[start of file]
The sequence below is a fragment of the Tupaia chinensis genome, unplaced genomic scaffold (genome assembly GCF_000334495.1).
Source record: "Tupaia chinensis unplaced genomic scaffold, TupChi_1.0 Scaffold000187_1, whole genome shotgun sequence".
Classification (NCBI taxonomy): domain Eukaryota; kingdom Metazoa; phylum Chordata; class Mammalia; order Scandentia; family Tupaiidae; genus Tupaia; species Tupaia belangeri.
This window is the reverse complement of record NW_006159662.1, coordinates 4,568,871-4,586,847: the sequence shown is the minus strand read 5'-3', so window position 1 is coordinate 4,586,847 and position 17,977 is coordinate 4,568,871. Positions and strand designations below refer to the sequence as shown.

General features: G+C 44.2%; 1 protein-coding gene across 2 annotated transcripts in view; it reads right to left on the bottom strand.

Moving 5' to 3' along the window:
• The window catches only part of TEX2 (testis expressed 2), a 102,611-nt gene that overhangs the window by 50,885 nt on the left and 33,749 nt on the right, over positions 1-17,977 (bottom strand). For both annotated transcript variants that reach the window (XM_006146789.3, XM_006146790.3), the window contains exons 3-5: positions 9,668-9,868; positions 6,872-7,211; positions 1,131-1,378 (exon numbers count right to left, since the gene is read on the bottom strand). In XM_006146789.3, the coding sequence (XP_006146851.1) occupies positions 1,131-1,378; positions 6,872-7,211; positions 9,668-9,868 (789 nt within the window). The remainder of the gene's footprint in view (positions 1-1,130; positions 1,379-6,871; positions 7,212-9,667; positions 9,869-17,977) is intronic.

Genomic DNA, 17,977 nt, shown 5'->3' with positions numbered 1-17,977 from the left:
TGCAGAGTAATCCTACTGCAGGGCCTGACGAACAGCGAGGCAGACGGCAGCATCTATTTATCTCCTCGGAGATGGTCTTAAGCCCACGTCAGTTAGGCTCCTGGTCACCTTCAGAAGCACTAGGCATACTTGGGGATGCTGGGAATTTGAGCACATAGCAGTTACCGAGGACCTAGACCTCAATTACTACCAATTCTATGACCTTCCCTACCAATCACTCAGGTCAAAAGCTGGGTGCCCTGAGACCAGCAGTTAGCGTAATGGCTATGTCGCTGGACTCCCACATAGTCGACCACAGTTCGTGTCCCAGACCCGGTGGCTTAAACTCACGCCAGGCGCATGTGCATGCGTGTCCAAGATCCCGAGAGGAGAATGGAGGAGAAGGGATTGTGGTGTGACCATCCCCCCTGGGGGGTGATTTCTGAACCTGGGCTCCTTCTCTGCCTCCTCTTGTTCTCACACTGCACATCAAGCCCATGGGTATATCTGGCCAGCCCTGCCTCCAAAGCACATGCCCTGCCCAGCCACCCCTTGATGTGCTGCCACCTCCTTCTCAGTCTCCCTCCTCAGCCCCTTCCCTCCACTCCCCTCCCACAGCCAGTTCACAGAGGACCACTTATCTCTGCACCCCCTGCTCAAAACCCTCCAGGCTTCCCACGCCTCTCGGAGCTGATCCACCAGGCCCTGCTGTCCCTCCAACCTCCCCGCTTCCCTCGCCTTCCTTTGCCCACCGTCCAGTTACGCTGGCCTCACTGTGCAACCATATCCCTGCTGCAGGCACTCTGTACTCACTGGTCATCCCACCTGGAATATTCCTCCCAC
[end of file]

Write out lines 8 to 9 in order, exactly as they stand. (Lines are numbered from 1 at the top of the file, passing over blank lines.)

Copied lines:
Genomic DNA, 17,977 nt, shown 5'->3' with positions numbered 1-17,977 from the left:
TGCAGAGTAATCCTACTGCAGGGCCTGACGAACAGCGAGGCAGACGGCAGCATCTATTTATCTCCTCGGAGATGGTCTTAAGCCCACGTCAGTTAGGCTCCTGGTCACCTTCAGAAGCACTAGGCATACTTGGGGATGCTGGGAATTTGAGCACATAGCAGTTACCGAGGACCTAGACCTCAATTACTACCAATTCTATGACCTTCCCTACCAATCACTCAGGTCAAAAGCTGGGTGCCCTGAGACCAGCAGTTAGCGTAATGGCTATGTCGCTGGACTCCCACATAGTCGACCACAGTTCGTGTCCCAGACCCGGTGGCTTAAACTCACGCCAGGCGCATGTGCATGCGTGTCCAAGATCCCGAGAGGAGAATGGAGGAGAAGGGATTGTGGTGTGACCATCCCCCCTGGGGGGTGATTTCTGAACCTGGGCTCCTTCTCTGCCTCCTCTTGTTCTCACACTGCACATCAAGCCCATGGGTATATCTGGCCAGCCCTGCCTCCAAAGCACATGCCCTGCCCAGCCACCCCTTGATGTGCTGCCACCTCCTTCTCAGTCTCCCTCCTCAGCCCCTTCCCTCCACTCCCCTCCCACAGCCAGTTCACAGAGGACCACTTATCTCTGCACCCCCTGCTCAAAACCCTCCAGGCTTCCCACGCCTCTCGGAGCTGATCCACCAGGCCCTGCTGTCCCTCCAACCTCCCCGCTTCCCTCGCCTTCCTTTGCCCACCGTCCAGTTACGCTGGCCTCACTGTGCAACCATATCCCTGCTGCAGGCACTCTGTACTCACTGGTCATCCCACCTGGAATATTCCTCCCAC